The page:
Effect of composite floor slabs on the behavior of steel moment-resisting frames in the Northridge earthquake

Roberto T. Leon, Jerome F. Hajjar, Carol K. Shield

Research output: Chapter in Book/Report/Conference proceedingConference contribution

8 Scopus citations

Abstract

Numerous welded steel moment-resisting connections failed by brittle fracture during the Northridge, California earthquake of January 17, 1994. The results of tests of three full-scale specimens of a typical interior moment-resisting connection, one a bare steel specimen and two with a composite floor slab, along with a corroborating computational investigation, are described in this paper. The preliminary results indicate that the strains near the bottom flange of the specimens with a slab are significantly larger than those near the top flange. These results, which show evidence of both brittle and low cycle fatigue fractures, help to explain the predominance of bottom flange failures, and they indicate that changes may be required in design codes which currently ignore unintended composite floor action.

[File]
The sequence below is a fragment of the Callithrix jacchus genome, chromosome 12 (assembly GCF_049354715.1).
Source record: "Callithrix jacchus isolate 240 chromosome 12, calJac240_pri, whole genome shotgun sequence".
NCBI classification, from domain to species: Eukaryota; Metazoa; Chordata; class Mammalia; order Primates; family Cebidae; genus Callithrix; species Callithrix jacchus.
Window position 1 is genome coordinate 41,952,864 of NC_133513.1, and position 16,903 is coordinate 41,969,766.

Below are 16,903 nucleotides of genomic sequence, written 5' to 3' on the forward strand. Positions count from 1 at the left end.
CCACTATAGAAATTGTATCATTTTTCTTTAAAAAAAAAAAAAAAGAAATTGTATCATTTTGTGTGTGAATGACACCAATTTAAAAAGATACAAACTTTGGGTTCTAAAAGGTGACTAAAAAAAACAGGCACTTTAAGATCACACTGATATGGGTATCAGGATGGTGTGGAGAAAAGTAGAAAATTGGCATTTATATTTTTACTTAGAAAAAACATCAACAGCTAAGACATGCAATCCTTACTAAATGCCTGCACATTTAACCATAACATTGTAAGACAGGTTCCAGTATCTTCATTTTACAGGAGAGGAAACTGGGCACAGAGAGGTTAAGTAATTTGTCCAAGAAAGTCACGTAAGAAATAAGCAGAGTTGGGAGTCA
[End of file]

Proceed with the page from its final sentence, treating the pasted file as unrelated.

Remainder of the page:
Original languageEnglish (US)
Title of host publicationProceedings of the Engineering Foundation Conference
EditorsC.D. Buckner, B.M. Shahrooz
PublisherASCE
Pages738-751
Number of pages14
StatePublished - Jan 1 1997
EventProceedings of the 1996 Engineering Foundation Conference on Composite Construction in Steel and Concrete III - Irsee, Ger
Duration: Jun 9 1996Jun 14 1996

Other

OtherProceedings of the 1996 Engineering Foundation Conference on Composite Construction in Steel and Concrete III
CityIrsee, Ger
Period6/9/966/14/96

Fingerprint Dive into the research topics of 'Effect of composite floor slabs on the behavior of steel moment-resisting frames in the Northridge earthquake'. Together they form a unique fingerprint.

Cite this